# Solve within a range?

Is it possible to solve an equation in which some some of the parameters have defined ranges?

Example:

Solve[x^2 + 0.09149 x + 6.263*10^-6 + kp (10.95 x + 0.9574) == 0 &&
y^2 + 0.09149 y + 6.263*10^-6 + kp (10.95 y + 0.9574) == 0 &&
kp (10.95 z + 0.9574) == 0, {kp}]


where x < -4 and y < -5 and 0 > z > -5.

I am trying to solve for variable kp and would like to know how the value of kp differs for different values of x, y and z which is defined. X and y shall of course have some kind of max value for which it shall evaluate the solve function.

Ohh.. one important fact. Kp can't become negative. it's the main reason why i want to to solve it for for changing parameter defined within a range.

• No, expressions cannot be solved but equations sometimes... – Artes May 20 '14 at 10:02
• To make this question answerable, you should add example code to detail your problem. – Yves Klett May 20 '14 at 10:07
• I tried to make it more understandable?? – ssolver May 20 '14 at 17:29
• Not completely sure about the last paragraph, but perhaps the example will help to get an idea of what you are after. – Yves Klett May 20 '14 at 17:36
• It's an optimization question, more or less. Please reopen. – Daniel Lichtblau May 20 '14 at 17:44

Clear[x,y,z,kp];
Reduce[FullSimplify[
x < -4 && y < -5 && 0 > z > -5 &&
x^2 + 0.09149 x + 6.263*10^-6 + kp (10.95 x + 0.9574) == 0 &&
y^2 + 0.09149 y + 6.263*10^-6 + kp (10.95 y + 0.9574) == 0 &&
kp (10.95 z + 0.9574) == 0], {x, y, z, kp}]


to get:

x < -5. && y == x && z == -0.0874338 &&
kp == (-6263. - 9.149*10^7 x - 1.*10^9 x^2)/
(9.574*10^8 + 1.095*10^10 x)


and a plot: Edit when Simplify instead of FullSimplify is used, we get a different kp:

x < -5. && y == x && z == -0.0874338 &&
kp == (-9.09542*10^15 - 1.32866*10^20 x - 1.45225*10^21 x^2)/(
1.39038*10^21 + 1.59021*10^22 x)


and the plot has a slightly different slope.

• Ohh.. one important fact. Kp can't become negative. it's the main reason why i want to to solve it for for changing parameter defined within a range. – ssolver May 21 '14 at 7:28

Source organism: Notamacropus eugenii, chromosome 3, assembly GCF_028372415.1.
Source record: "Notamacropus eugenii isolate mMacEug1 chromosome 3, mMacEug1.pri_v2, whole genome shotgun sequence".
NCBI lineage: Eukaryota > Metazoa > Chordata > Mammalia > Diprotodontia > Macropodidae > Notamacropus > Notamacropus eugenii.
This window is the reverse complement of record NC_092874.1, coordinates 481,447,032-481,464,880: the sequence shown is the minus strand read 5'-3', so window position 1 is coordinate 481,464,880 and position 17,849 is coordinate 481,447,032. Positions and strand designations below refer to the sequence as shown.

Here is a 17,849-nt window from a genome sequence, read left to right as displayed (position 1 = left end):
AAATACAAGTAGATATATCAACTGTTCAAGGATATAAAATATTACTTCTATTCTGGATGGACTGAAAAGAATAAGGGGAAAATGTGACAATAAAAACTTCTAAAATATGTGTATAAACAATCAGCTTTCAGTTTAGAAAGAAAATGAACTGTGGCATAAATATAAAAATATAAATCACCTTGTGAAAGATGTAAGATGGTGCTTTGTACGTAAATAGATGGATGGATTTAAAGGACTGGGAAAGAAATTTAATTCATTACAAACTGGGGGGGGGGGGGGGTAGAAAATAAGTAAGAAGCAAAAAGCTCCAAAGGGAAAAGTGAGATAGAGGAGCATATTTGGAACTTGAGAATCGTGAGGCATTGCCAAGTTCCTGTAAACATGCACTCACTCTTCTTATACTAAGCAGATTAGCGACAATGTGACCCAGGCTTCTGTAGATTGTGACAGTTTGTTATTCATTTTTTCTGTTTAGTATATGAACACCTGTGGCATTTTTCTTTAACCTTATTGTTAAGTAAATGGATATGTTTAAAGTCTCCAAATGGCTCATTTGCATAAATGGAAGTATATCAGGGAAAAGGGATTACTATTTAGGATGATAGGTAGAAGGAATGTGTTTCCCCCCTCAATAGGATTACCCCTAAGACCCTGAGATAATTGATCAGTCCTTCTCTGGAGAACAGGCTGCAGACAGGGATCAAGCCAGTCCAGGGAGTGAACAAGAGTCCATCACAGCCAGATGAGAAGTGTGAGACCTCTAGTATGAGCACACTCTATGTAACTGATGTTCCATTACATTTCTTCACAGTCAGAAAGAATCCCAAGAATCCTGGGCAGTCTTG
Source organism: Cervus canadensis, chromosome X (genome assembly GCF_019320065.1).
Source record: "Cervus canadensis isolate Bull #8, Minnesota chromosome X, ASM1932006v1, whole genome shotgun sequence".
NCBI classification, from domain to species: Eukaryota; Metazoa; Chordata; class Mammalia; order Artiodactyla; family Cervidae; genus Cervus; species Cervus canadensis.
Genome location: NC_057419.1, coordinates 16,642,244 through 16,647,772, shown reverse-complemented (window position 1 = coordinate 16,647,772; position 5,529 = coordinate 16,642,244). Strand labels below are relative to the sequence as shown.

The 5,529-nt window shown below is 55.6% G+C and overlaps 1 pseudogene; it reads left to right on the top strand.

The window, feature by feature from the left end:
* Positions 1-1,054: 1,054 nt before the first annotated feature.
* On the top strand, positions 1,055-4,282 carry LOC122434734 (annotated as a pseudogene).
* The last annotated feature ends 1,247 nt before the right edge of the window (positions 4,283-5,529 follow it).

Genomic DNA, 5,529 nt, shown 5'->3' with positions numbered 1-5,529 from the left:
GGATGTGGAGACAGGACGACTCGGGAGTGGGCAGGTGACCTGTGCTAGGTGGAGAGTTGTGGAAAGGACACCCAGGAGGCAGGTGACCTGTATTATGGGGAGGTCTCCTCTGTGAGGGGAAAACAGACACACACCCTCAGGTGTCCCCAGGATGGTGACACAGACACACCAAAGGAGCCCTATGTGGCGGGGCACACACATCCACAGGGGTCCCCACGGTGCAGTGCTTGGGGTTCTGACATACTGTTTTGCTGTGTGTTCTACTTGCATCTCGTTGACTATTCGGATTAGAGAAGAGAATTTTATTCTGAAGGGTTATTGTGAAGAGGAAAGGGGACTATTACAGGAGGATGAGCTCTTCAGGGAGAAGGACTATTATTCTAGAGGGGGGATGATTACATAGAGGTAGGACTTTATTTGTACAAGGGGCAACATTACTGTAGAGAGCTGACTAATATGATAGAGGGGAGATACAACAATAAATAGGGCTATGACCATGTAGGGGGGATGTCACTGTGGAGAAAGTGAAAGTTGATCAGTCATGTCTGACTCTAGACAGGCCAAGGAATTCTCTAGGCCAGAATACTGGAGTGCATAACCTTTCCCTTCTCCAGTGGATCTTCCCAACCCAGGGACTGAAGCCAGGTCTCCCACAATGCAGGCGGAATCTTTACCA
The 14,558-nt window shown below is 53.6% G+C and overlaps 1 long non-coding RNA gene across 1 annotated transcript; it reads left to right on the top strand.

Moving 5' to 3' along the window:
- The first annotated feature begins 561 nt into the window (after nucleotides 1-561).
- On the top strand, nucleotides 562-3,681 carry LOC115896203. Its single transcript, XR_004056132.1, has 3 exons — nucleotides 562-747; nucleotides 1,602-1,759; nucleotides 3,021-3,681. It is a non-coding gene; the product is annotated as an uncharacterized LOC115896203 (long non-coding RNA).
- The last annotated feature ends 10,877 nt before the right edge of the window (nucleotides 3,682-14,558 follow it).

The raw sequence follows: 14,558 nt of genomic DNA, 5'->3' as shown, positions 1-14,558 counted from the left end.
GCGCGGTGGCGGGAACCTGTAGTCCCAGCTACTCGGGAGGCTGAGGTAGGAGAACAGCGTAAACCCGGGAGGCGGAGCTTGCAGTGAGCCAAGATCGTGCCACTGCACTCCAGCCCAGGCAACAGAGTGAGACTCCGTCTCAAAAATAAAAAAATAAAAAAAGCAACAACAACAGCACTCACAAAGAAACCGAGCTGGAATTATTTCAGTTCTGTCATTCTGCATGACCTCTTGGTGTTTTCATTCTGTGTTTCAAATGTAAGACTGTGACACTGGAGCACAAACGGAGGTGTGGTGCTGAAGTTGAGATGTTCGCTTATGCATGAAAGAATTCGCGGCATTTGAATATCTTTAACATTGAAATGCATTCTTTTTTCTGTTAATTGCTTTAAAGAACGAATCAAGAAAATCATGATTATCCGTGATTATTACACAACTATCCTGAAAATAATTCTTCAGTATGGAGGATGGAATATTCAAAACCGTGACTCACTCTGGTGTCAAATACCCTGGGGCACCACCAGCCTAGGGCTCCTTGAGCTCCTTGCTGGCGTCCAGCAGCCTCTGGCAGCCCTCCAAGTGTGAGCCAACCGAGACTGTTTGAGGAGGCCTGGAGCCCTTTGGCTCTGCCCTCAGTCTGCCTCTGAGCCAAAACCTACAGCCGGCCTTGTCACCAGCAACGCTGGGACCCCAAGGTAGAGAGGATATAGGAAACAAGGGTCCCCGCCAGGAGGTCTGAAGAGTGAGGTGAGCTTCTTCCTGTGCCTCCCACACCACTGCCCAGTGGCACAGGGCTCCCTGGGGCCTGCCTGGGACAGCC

• But your solution seems to make it work..How did get the equation for kp, i have mutiple equations which i need this operation to be done.. so a method would be helpfull, your reduce function doesn't seem to give me the equation. – ssolver May 21 '14 at 7:45
• But those have multiple variables (kp,ki,kd) which I need to adjust for.. but using your method it looks like i am getting a function for ki which is dependent of kp, kp,ki and kd, shall only depend of the values of x,y and z. – ssolver May 21 '14 at 8:12
• @ssolver, I took your statement and added the conditions from the 'Where' and did the Reduce[FullSimplify which gave us the next box. The part to the right of kp== is what I plotted. – Fred Kline May 21 '14 at 8:38
• Hmm.. but i don't get any of these equation. it just evalutates the box, but doesn't give any output.. – ssolver May 21 '14 at 8:45

You can get the range of values by minimizing and maximizing kp with the specified constraints. Since the input is approximate Minimize will punt to NMinimize so what you see below is not a guaranteed result. All the same one can get a good idea of which bounds are tight and what is the range in question.

Minimize[{kp,
x^2 + 0.09149 x + 6.263*10^-6 + kp (10.95 x + 0.9574) == 0,
y^2 + 0.09149 y + 6.263*10^-6 + kp (10.95 y + 0.9574) == 0,
kp (10.95 z + 0.9574) == 0, x <= -4, y <= -5, 0 > z > -5}, {kp, x,
y, z}]

During evaluation of In:= NMinimize::cvmit: Failed to converge to the requested accuracy or precision within 100 iterations. >>

(* Out= {0.456244070108, {kp -> 0.456244070108, x -> -4.99999977222,
y -> -5., z -> -0.0874337974049}} *)

Maximize[{kp,
x^2 + 0.09149 x + 6.263*10^-6 + kp (10.95 x + 0.9574) == 0,
y^2 + 0.09149 y + 6.263*10^-6 + kp (10.95 y + 0.9574) == 0,
kp (10.95 z + 0.9574) == 0, x <= -4, y <= -5, 0 > z > -5}, {kp, x,
y, z}]

(* Out= {6811.46425441, {kp -> 6811.46425441, x -> -74585.537642,
y -> -74585.537642, z -> -0.0874337899543}} *)

• it's not possible to get values from within the range, just from it's max. and min. range values. – ssolver May 20 '14 at 22:10
• Ohh.. one important fact. Kp can't become negative. it's the main reason why i want to to solve it for for changing parameter defined within a range. – ssolver May 21 '14 at 7:29
• The other constraints already prevent it from becoming negative. Per computations above, it ranges from 0.456... to 6811.464... – Daniel Lichtblau May 21 '14 at 16:16